How do you really know if your ERP or HCM implementation is headed towards success versus failure? Your vendor is telling you everything is on-track, your users are screaming that the sky is falling, and status reports are inconclusive.

To get an initial view of the success (or failure) of your software implementation, consider these three steps:

1) Compare current timeline and budget estimates to actuals: This may seem like a no-brainer, but it is so commonly overlooked. While it would be nice to be able to stay on track with the initial timeline and budget throughout the project, that is not always realistic and the goal here is not simply to notate that the budget is off. The goal here is to assess why it is off, by how much, and what adjustments have been made accordingly.

If the project timeline has slowed down and testing is delayed by months due to COVID, for example, this is understandable and does not mean that the project is “failing”. It simply means the timeline, associated costs, and approach need to be modified. If the timeline is off, however, because system users are not showing up for testing or complaining that the “system sucks” and they are refusing to participate, you have an organizational change issue that needs to be addressed. Maybe your system implementer lost a key resource and has delayed progress. Situations like this do happen but should not impact costs (assuming you have a properly negotiated implementation services agreement).

On the cost side, if you have increased scope, onboarded a new sales team, or purchased a new planning module that needs to be integrated, this is justifiable that costs have increased and do not suggest there is any necessary failure to the project. On the other hand, if cost increases cannot be justified, if things are just “taking longer” or tasks are having to be re-done, this might indicate a problem.

2) Complete a user assessment: Ideally, you completed a form of organizational readiness assessment(ORA) earlier in the project, but now would be an ideal time to get some feedback from the user community. Users have a very unique and valuable perspective when it comes to project success. They may not realize the impacts of their frustrations, but if assessed and analyzed, user feedback can be used to ascertain a level of project success. The types of questions you will want to cover are how users feel communication has been surrounding project tasks if they feel they have been provided an accurate level of training for where the project is currently if they have a sense of if the new technology will bring benefit to their job role and if their level of resistance to change has increased or decreased since starting.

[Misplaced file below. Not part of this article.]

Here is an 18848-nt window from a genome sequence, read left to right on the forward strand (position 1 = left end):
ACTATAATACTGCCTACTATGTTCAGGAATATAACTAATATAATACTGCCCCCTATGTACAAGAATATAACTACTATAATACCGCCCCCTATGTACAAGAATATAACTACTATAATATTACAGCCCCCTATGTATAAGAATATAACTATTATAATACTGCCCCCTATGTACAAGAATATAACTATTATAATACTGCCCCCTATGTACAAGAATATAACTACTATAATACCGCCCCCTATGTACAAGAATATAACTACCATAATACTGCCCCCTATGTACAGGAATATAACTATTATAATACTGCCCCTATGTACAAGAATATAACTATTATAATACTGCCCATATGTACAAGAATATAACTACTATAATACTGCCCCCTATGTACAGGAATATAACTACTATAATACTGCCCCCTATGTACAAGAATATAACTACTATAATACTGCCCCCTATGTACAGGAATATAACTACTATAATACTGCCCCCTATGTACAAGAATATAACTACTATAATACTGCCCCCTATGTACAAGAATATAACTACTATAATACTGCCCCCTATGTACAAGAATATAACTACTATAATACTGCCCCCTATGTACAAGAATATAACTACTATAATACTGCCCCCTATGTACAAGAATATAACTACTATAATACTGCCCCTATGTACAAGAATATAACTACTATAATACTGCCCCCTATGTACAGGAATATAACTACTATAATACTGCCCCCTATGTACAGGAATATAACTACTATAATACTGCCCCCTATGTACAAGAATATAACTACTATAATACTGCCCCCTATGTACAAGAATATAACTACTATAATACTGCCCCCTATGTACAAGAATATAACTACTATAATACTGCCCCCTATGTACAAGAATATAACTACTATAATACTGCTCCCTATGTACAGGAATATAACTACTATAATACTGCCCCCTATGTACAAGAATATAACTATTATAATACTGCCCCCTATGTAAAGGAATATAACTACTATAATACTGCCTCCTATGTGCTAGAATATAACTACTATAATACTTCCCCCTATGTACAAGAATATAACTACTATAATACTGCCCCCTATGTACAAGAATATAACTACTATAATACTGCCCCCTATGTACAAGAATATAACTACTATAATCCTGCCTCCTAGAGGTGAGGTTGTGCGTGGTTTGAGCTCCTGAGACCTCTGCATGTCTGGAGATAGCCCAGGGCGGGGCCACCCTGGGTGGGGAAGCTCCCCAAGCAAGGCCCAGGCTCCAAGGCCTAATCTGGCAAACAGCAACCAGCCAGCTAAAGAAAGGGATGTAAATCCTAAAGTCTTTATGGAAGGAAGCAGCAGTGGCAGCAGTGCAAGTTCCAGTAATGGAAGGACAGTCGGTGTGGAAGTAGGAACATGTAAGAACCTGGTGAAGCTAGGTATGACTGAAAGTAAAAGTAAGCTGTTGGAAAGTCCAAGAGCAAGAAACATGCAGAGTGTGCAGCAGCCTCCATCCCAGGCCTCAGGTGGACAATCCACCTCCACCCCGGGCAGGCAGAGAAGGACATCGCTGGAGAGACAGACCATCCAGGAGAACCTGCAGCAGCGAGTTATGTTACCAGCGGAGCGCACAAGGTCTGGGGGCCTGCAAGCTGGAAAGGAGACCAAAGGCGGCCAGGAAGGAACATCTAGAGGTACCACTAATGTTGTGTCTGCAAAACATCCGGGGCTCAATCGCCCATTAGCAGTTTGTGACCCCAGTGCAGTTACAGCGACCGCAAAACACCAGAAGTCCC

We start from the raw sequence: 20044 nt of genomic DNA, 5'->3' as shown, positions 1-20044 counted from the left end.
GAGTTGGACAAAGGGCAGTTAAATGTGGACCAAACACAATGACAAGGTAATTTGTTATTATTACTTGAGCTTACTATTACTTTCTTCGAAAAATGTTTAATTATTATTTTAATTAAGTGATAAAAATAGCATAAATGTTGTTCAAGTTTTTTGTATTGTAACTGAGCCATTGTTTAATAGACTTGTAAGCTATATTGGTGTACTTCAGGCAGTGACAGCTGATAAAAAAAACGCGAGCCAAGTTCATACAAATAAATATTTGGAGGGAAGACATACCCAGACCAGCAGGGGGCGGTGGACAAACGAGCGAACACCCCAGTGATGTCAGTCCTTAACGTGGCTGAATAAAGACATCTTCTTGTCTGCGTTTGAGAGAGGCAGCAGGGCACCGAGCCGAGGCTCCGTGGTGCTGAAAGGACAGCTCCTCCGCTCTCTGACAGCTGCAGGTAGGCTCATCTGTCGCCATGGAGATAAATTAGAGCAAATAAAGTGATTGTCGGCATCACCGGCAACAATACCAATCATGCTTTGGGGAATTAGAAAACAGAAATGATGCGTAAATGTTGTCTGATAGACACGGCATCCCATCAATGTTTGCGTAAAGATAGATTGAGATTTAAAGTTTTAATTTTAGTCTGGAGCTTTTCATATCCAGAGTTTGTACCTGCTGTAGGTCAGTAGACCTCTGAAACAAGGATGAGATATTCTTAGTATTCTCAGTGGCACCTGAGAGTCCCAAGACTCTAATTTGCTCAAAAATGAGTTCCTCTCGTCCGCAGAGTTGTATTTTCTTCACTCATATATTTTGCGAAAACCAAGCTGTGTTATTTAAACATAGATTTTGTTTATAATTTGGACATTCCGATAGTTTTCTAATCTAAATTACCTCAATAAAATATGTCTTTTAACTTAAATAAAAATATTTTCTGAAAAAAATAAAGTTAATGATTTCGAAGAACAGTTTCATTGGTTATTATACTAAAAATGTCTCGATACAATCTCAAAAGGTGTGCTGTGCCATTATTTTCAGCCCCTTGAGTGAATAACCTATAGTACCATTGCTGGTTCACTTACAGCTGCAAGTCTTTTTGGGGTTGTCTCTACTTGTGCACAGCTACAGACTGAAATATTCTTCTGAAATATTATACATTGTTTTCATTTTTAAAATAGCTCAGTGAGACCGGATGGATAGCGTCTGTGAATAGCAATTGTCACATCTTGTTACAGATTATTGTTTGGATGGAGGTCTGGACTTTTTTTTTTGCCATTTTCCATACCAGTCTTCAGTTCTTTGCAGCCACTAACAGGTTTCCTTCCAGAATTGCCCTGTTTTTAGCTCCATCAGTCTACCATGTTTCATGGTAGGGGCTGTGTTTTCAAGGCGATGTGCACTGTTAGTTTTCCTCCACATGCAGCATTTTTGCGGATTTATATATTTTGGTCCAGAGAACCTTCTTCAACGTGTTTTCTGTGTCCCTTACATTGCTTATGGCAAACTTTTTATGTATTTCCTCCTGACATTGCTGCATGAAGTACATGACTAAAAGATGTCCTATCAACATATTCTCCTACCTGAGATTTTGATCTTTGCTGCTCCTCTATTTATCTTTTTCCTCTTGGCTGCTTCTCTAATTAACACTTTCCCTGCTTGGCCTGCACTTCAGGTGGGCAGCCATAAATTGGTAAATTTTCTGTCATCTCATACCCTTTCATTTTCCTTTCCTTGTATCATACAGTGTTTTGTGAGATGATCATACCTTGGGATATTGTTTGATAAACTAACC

Note that the responses to the user assessment will not necessarily tell you specifically where problems lie, but if there is trending towards frustration, resistance, lack of training, and communications you can be assured that the project is not going well.

3) Analyze project status reports: For starters, if you do not have regular occurring status reports this is a problem in its own. Assuming you have some form of the reporting process, take a look for two key items:

  1. First, check the risk management updates. Counter to popular thought, if you see all “green” across the report and there are zero issues, you have a problem. Unless your project has just begun, there should always be some “yellow” reported and areas that need attention. Green across the board suggests that nobody is taking a proper assessment of risk, and there may be growing issues.
  2. Second, look at the trending from one week to the next. If you find that each week has nearly identical reports, this might suggest that your project is stalling, or you have weak project management. Ideally, you will find completed versus upcoming tasks advancing week to week.

With these quick assessment steps, you should have a sense of if your project is on-track or if there may be issues that need attention. In addition to following these steps, take a gut check. If things are not feeling quite right and you have a sense something is off, continue your assessment until you feel better. This might also be the ideal time to bring in a third-party advisor to run a status check of your implementation. If I can help guide these conversations or ask as a sounding board to support your digital transformation journey – please don’t hesitate to reach out to me.

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